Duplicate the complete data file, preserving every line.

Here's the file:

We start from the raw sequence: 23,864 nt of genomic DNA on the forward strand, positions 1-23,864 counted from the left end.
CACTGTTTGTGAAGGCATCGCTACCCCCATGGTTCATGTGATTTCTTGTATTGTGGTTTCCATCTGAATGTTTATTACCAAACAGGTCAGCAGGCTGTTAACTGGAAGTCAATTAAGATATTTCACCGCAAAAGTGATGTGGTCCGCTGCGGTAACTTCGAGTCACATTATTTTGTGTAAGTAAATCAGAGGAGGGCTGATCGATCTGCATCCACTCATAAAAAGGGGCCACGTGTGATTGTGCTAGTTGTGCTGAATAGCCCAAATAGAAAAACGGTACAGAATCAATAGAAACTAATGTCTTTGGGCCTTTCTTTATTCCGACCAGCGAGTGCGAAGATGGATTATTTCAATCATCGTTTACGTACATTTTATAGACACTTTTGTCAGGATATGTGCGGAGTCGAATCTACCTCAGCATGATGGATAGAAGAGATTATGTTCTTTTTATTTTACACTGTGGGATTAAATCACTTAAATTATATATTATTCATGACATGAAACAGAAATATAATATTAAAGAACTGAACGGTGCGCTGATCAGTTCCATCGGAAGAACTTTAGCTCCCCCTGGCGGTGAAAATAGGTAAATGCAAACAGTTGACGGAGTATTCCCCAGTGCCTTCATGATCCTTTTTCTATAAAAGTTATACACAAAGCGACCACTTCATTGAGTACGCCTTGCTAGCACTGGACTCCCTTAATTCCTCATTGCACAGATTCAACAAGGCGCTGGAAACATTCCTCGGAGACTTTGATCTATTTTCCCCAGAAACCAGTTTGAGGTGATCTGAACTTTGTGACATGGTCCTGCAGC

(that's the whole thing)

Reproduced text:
We start from the raw sequence: 23,864 nt of genomic DNA on the forward strand, positions 1-23,864 counted from the left end.
CACTGTTTGTGAAGGCATCGCTACCCCCATGGTTCATGTGATTTCTTGTATTGTGGTTTCCATCTGAATGTTTATTACCAAACAGGTCAGCAGGCTGTTAACTGGAAGTCAATTAAGATATTTCACCGCAAAAGTGATGTGGTCCGCTGCGGTAACTTCGAGTCACATTATTTTGTGTAAGTAAATCAGAGGAGGGCTGATCGATCTGCATCCACTCATAAAAAGGGGCCACGTGTGATTGTGCTAGTTGTGCTGAATAGCCCAAATAGAAAAACGGTACAGAATCAATAGAAACTAATGTCTTTGGGCCTTTCTTTATTCCGACCAGCGAGTGCGAAGATGGATTATTTCAATCATCGTTTACGTACATTTTATAGACACTTTTGTCAGGATATGTGCGGAGTCGAATCTACCTCAGCATGATGGATAGAAGAGATTATGTTCTTTTTATTTTACACTGTGGGATTAAATCACTTAAATTATATATTATTCATGACATGAAACAGAAATATAATATTAAAGAACTGAACGGTGCGCTGATCAGTTCCATCGGAAGAACTTTAGCTCCCCCTGGCGGTGAAAATAGGTAAATGCAAACAGTTGACGGAGTATTCCCCAGTGCCTTCATGATCCTTTTTCTATAAAAGTTATACACAAAGCGACCACTTCATTGAGTACGCCTTGCTAGCACTGGACTCCCTTAATTCCTCATTGCACAGATTCAACAAGGCGCTGGAAACATTCCTCGGAGACTTTGATCTATTTTCCCCAGAAACCAGTTTGAGGTGATCTGAACTTTGTGACATGGTCCTGCAGC